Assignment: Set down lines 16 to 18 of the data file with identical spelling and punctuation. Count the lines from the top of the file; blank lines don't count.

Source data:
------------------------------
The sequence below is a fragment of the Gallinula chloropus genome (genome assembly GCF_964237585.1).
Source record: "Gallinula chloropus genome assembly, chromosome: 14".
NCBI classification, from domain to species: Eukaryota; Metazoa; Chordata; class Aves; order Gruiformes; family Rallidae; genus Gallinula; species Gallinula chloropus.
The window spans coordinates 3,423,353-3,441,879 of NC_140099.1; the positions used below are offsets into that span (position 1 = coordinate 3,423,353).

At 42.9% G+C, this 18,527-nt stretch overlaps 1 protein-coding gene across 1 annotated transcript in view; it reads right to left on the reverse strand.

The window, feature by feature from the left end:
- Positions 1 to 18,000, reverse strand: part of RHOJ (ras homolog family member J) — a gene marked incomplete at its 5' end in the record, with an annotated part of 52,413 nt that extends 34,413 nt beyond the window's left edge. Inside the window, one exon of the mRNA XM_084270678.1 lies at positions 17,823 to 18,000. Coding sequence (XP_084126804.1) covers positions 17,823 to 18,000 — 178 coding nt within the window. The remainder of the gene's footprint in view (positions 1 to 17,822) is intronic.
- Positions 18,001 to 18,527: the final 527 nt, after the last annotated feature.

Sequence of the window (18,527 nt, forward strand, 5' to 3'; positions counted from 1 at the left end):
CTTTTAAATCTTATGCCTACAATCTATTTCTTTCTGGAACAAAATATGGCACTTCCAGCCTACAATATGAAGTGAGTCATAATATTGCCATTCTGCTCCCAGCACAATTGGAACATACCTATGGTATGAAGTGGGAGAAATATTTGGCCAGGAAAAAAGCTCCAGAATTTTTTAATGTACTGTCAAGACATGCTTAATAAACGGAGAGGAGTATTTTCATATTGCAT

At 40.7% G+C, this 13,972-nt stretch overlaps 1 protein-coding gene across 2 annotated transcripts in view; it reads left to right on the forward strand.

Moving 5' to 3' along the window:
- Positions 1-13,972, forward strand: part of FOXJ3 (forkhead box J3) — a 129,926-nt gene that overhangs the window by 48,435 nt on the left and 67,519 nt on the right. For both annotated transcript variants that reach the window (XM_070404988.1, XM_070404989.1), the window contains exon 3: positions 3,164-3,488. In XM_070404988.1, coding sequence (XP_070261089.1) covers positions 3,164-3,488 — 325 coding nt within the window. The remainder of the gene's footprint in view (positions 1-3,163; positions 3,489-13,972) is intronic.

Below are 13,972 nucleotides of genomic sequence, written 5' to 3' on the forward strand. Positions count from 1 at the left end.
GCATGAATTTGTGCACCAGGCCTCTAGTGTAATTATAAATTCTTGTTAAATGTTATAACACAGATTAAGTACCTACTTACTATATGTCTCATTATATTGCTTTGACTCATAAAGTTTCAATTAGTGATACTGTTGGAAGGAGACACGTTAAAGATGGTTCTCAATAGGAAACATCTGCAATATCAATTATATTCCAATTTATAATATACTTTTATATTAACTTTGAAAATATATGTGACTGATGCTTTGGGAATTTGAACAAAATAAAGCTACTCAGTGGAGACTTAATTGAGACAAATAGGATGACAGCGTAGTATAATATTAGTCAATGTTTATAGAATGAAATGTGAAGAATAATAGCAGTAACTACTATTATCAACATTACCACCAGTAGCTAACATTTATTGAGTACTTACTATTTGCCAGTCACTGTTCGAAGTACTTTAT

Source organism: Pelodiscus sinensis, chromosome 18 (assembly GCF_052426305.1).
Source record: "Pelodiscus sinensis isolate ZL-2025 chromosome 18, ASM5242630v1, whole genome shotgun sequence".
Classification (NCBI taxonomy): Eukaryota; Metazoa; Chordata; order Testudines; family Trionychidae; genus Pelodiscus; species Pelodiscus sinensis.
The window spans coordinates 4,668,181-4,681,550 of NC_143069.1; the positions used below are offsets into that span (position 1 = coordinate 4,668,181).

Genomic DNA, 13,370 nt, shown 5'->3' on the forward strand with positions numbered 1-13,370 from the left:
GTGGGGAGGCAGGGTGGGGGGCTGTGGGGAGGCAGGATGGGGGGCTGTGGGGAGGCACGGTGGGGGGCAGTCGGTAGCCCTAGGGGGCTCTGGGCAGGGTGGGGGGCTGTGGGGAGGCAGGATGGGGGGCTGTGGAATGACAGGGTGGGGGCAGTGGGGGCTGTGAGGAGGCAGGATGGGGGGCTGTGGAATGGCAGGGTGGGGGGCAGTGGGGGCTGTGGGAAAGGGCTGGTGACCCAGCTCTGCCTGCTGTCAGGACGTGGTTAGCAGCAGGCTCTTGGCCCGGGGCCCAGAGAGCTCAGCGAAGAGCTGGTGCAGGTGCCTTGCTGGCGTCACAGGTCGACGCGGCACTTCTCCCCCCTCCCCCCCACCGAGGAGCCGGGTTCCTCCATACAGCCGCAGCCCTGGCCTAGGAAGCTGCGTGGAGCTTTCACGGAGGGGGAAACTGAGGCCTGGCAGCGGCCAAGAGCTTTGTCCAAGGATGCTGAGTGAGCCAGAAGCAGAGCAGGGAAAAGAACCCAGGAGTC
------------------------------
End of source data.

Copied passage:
Source organism: Pelodiscus sinensis, chromosome 18 (assembly GCF_052426305.1).
Source record: "Pelodiscus sinensis isolate ZL-2025 chromosome 18, ASM5242630v1, whole genome shotgun sequence".
Classification (NCBI taxonomy): Eukaryota; Metazoa; Chordata; order Testudines; family Trionychidae; genus Pelodiscus; species Pelodiscus sinensis.